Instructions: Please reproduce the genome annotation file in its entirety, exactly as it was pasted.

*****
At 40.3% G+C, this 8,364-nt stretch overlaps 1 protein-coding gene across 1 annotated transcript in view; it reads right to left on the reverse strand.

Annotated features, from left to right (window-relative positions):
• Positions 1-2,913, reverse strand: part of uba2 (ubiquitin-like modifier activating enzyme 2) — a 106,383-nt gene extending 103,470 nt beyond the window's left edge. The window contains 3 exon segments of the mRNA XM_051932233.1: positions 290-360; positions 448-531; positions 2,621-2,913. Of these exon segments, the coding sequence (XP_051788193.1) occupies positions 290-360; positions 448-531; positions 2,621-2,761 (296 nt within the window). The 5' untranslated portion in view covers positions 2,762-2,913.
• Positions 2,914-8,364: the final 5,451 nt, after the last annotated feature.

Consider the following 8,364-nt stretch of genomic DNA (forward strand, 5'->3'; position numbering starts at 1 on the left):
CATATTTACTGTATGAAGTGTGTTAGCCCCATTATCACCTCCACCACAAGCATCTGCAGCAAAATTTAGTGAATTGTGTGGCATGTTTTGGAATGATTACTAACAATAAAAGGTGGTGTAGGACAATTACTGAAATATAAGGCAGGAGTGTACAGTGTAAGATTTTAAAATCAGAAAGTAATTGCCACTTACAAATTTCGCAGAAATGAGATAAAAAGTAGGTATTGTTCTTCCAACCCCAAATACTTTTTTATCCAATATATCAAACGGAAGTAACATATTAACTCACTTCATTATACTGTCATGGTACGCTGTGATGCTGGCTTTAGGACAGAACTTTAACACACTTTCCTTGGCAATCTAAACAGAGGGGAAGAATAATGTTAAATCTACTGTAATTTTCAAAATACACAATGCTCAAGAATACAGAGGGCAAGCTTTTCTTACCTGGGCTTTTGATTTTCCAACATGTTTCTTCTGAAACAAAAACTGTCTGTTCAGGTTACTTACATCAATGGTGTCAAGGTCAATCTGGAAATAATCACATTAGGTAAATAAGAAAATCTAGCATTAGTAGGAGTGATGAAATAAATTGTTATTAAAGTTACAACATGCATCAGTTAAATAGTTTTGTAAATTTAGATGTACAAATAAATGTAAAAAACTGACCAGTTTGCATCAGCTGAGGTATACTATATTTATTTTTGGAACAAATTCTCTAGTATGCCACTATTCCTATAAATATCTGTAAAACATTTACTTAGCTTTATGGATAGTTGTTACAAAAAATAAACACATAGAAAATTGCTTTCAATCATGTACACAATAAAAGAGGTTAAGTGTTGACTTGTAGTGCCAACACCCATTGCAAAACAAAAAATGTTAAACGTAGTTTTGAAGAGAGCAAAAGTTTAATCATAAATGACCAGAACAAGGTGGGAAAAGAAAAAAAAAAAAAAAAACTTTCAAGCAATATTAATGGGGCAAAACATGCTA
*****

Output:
At 40.3% G+C, this 8,364-nt stretch overlaps 1 protein-coding gene across 1 annotated transcript in view; it reads right to left on the reverse strand.

Annotated features, from left to right (window-relative positions):
• Positions 1-2,913, reverse strand: part of uba2 (ubiquitin-like modifier activating enzyme 2) — a 106,383-nt gene extending 103,470 nt beyond the window's left edge. The window contains 3 exon segments of the mRNA XM_051932233.1: positions 290-360; positions 448-531; positions 2,621-2,913. Of these exon segments, the coding sequence (XP_051788193.1) occupies positions 290-360; positions 448-531; positions 2,621-2,761 (296 nt within the window). The 5' untranslated portion in view covers positions 2,762-2,913.
• Positions 2,914-8,364: the final 5,451 nt, after the last annotated feature.

Consider the following 8,364-nt stretch of genomic DNA (forward strand, 5'->3'; position numbering starts at 1 on the left):
CATATTTACTGTATGAAGTGTGTTAGCCCCATTATCACCTCCACCACAAGCATCTGCAGCAAAATTTAGTGAATTGTGTGGCATGTTTTGGAATGATTACTAACAATAAAAGGTGGTGTAGGACAATTACTGAAATATAAGGCAGGAGTGTACAGTGTAAGATTTTAAAATCAGAAAGTAATTGCCACTTACAAATTTCGCAGAAATGAGATAAAAAGTAGGTATTGTTCTTCCAACCCCAAATACTTTTTTATCCAATATATCAAACGGAAGTAACATATTAACTCACTTCATTATACTGTCATGGTACGCTGTGATGCTGGCTTTAGGACAGAACTTTAACACACTTTCCTTGGCAATCTAAACAGAGGGGAAGAATAATGTTAAATCTACTGTAATTTTCAAAATACACAATGCTCAAGAATACAGAGGGCAAGCTTTTCTTACCTGGGCTTTTGATTTTCCAACATGTTTCTTCTGAAACAAAAACTGTCTGTTCAGGTTACTTACATCAATGGTGTCAAGGTCAATCTGGAAATAATCACATTAGGTAAATAAGAAAATCTAGCATTAGTAGGAGTGATGAAATAAATTGTTATTAAAGTTACAACATGCATCAGTTAAATAGTTTTGTAAATTTAGATGTACAAATAAATGTAAAAAACTGACCAGTTTGCATCAGCTGAGGTATACTATATTTATTTTTGGAACAAATTCTCTAGTATGCCACTATTCCTATAAATATCTGTAAAACATTTACTTAGCTTTATGGATAGTTGTTACAAAAAATAAACACATAGAAAATTGCTTTCAATCATGTACACAATAAAAGAGGTTAAGTGTTGACTTGTAGTGCCAACACCCATTGCAAAACAAAAAATGTTAAACGTAGTTTTGAAGAGAGCAAAAGTTTAATCATAAATGACCAGAACAAGGTGGGAAAAGAAAAAAAAAAAAAAAAACTTTCAAGCAATATTAATGGGGCAAAACATGCTA